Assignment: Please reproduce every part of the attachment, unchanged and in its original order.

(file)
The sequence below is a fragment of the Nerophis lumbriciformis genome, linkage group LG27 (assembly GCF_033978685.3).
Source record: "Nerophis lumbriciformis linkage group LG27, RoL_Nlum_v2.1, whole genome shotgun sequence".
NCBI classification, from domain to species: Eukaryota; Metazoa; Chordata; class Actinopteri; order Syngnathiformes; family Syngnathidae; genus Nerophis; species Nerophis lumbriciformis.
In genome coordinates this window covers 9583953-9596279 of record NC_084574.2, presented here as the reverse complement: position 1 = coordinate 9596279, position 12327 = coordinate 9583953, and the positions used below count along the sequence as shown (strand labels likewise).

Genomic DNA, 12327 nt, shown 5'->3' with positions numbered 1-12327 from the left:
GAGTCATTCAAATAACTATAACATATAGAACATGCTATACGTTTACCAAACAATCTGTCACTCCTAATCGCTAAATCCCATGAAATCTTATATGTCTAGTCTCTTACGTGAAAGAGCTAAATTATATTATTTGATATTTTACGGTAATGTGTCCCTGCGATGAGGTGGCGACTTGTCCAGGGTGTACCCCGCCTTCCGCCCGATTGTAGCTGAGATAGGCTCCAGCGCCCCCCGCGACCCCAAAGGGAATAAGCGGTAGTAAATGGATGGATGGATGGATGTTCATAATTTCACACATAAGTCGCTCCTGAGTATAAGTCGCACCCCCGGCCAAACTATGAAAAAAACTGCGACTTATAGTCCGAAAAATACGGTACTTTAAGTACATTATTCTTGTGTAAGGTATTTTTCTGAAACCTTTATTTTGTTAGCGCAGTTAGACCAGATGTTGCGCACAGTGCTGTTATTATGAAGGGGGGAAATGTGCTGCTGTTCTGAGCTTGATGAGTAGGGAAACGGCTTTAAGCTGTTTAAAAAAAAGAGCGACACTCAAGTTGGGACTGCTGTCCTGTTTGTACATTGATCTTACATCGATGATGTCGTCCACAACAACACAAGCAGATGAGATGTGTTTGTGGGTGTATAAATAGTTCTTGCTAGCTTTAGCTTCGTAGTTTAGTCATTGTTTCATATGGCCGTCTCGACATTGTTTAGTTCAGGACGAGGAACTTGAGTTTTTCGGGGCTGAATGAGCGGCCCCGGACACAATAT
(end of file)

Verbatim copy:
The sequence below is a fragment of the Nerophis lumbriciformis genome, linkage group LG27 (assembly GCF_033978685.3).
Source record: "Nerophis lumbriciformis linkage group LG27, RoL_Nlum_v2.1, whole genome shotgun sequence".
NCBI classification, from domain to species: Eukaryota; Metazoa; Chordata; class Actinopteri; order Syngnathiformes; family Syngnathidae; genus Nerophis; species Nerophis lumbriciformis.
In genome coordinates this window covers 9583953-9596279 of record NC_084574.2, presented here as the reverse complement: position 1 = coordinate 9596279, position 12327 = coordinate 9583953, and the positions used below count along the sequence as shown (strand labels likewise).

Genomic DNA, 12327 nt, shown 5'->3' with positions numbered 1-12327 from the left:
GAGTCATTCAAATAACTATAACATATAGAACATGCTATACGTTTACCAAACAATCTGTCACTCCTAATCGCTAAATCCCATGAAATCTTATATGTCTAGTCTCTTACGTGAAAGAGCTAAATTATATTATTTGATATTTTACGGTAATGTGTCCCTGCGATGAGGTGGCGACTTGTCCAGGGTGTACCCCGCCTTCCGCCCGATTGTAGCTGAGATAGGCTCCAGCGCCCCCCGCGACCCCAAAGGGAATAAGCGGTAGTAAATGGATGGATGGATGGATGTTCATAATTTCACACATAAGTCGCTCCTGAGTATAAGTCGCACCCCCGGCCAAACTATGAAAAAAACTGCGACTTATAGTCCGAAAAATACGGTACTTTAAGTACATTATTCTTGTGTAAGGTATTTTTCTGAAACCTTTATTTTGTTAGCGCAGTTAGACCAGATGTTGCGCACAGTGCTGTTATTATGAAGGGGGGAAATGTGCTGCTGTTCTGAGCTTGATGAGTAGGGAAACGGCTTTAAGCTGTTTAAAAAAAAGAGCGACACTCAAGTTGGGACTGCTGTCCTGTTTGTACATTGATCTTACATCGATGATGTCGTCCACAACAACACAAGCAGATGAGATGTGTTTGTGGGTGTATAAATAGTTCTTGCTAGCTTTAGCTTCGTAGTTTAGTCATTGTTTCATATGGCCGTCTCGACATTGTTTAGTTCAGGACGAGGAACTTGAGTTTTTCGGGGCTGAATGAGCGGCCCCGGACACAATAT